• Identify campaign 'champions,' and give them the tools to rapidly expand the donor network. Take the time to find your top supporters, reach out to them first and show them how to use peer-to-peer tools. Traditional fundraising practices often tie leadership to the amount of money given; however, using peer-to-peer fundraising, you can create new leadership opportunities based on involvement and passion for making a change.
  • Understand, motivate and thank your donors. In peer-to-peer fundraising, you can easily focus on keeping your participants involved in the campaign by quickly sending them personalized automated e-mails that provide fundraising tips, solicitation reminders, encouragement and your gratitude. Traditional means of communicating with donors are costly, time intensive and slow, but online campaigns allow you to automate all of the messages that will be sent on your behalf, even your motivation messages.
  • Create friendly competition, and build individual and team incentives into your campaigns. Create accurate, real-time responsive leader boards that allow campaign champions to see how their fundraising efforts stack up against fellow champions. Offer prizes to the top fundraisers and top teams. Encourage team captains to motivate their team members, and offer them easy ways of communicating within their team.
  • Reduce unnecessary administrative efforts from each campaign. Peer-to-peer tools automate many functions of fundraising programs. Personalized donor Web sites can be created by the donors themselves, and tax records and receipts can be automatically generated and distributed. By using online-based events, the costs and coordination associated with physical venues is eliminated. Peer-to-peer offers all of the benefits of our traditional programs that reach out to the community but removes so much of the administration, training and coordination.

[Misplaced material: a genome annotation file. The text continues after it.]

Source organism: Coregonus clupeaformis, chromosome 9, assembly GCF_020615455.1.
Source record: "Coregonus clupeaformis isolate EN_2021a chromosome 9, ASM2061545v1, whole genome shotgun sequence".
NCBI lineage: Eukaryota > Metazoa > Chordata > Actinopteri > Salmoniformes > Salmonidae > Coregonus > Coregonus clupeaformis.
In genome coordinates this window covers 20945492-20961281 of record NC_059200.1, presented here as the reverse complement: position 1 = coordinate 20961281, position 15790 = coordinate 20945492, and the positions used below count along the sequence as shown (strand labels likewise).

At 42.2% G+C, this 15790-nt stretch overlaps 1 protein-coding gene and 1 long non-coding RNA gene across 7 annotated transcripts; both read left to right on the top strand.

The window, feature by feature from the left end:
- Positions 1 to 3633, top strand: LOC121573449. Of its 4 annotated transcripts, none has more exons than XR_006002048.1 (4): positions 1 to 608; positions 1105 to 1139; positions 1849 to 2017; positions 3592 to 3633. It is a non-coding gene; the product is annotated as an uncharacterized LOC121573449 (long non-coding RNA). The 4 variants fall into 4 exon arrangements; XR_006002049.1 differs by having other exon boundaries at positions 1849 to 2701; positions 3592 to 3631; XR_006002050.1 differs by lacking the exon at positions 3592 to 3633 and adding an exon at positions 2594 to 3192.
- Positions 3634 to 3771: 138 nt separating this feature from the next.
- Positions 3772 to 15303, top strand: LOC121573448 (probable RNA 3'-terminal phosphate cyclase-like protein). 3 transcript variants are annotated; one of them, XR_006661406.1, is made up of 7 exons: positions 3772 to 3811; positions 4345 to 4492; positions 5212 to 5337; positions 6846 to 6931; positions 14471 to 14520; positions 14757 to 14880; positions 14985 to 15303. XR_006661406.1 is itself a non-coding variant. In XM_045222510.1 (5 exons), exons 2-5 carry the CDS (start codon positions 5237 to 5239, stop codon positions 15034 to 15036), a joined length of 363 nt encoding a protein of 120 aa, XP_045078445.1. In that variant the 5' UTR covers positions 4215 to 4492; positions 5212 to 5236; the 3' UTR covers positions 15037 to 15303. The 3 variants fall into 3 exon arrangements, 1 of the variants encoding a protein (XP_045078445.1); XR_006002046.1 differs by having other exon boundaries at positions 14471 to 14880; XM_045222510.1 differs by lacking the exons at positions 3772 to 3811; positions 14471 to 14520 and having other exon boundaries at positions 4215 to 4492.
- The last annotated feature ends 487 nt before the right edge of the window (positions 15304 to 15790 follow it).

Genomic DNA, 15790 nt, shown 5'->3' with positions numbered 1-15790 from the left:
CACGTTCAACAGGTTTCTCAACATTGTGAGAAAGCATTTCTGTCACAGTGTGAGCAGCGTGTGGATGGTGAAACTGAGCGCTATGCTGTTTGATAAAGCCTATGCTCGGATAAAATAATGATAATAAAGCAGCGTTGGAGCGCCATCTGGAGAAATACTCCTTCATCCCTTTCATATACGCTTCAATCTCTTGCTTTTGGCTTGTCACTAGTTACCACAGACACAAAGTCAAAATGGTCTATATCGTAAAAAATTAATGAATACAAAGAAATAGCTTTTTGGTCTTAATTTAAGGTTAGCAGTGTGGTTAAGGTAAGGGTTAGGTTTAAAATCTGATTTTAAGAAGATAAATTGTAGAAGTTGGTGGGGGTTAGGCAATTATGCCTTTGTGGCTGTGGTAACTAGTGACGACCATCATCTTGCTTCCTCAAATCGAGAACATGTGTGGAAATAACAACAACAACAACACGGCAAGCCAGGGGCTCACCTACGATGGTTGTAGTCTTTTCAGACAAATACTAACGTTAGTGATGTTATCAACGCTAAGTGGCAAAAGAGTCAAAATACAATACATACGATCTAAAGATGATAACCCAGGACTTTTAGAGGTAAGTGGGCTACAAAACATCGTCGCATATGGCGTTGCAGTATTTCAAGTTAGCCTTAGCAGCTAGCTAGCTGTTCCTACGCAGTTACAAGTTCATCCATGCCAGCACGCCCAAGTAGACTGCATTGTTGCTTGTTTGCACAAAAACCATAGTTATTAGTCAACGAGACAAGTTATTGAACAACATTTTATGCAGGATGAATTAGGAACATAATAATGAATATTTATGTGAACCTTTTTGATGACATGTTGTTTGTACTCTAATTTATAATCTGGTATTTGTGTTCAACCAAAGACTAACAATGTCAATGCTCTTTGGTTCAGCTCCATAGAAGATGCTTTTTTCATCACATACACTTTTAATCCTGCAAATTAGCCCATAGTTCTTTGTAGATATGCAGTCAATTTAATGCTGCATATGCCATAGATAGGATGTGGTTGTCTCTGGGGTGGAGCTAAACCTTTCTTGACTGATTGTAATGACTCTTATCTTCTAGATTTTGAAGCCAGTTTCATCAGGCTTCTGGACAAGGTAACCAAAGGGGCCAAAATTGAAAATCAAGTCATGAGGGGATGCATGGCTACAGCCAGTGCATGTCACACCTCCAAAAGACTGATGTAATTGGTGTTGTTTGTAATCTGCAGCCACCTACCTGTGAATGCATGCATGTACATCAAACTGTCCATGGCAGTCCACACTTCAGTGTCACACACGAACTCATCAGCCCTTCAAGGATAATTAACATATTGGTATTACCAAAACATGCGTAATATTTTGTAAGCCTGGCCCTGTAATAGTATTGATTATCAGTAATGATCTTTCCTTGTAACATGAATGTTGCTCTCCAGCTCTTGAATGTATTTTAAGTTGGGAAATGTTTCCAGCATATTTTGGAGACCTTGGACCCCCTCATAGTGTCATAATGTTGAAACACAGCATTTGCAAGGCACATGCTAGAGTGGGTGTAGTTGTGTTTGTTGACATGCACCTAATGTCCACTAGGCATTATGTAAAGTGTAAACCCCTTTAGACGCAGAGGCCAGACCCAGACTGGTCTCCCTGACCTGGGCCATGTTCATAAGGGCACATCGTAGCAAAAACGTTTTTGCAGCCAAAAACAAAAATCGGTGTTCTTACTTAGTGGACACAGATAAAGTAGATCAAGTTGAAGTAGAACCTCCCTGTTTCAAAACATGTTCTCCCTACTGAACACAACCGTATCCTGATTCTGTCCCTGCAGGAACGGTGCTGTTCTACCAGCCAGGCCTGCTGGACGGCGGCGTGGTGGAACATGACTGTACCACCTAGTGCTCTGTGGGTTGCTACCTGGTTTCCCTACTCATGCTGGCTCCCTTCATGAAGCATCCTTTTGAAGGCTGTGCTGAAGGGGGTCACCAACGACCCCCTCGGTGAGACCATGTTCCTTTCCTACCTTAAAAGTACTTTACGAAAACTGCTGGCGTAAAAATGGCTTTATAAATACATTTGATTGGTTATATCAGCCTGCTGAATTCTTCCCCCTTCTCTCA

• Automate your donor acquisition strategy, and take advantage of all the tools your CRM system offers. Peer-to-peer technology will allow you to capture new donor information and donation habits. Donors will also have a network of like minds beyond their own ZIP code. Let them create their own network in support of your cause, recruit new registrants for your event and rapidly build your donor base. Make sure that you have the means to tap into this group -- not just those that are familiar with your organization.

Traditional CRM techniques combined with social media tools can take politicians, businesses and non-profit organizations one step closer to achieving voter, customer and donor personalization. Each donor and each network can unite as a community sharing the same campaign message and successes. Fundraising 2.0 requires integrating innovative fundraising strategies with CRM solutions that maximize the potential the Web has to offer. Reevaluating donor acquisition strategies and giving patterns will not only create more successful campaign programs but also enhance older CRM techniques.


Sarah Hoddinott is a product manager at Advanced Solutions International, a provider of Web-based software for non-profits and associations.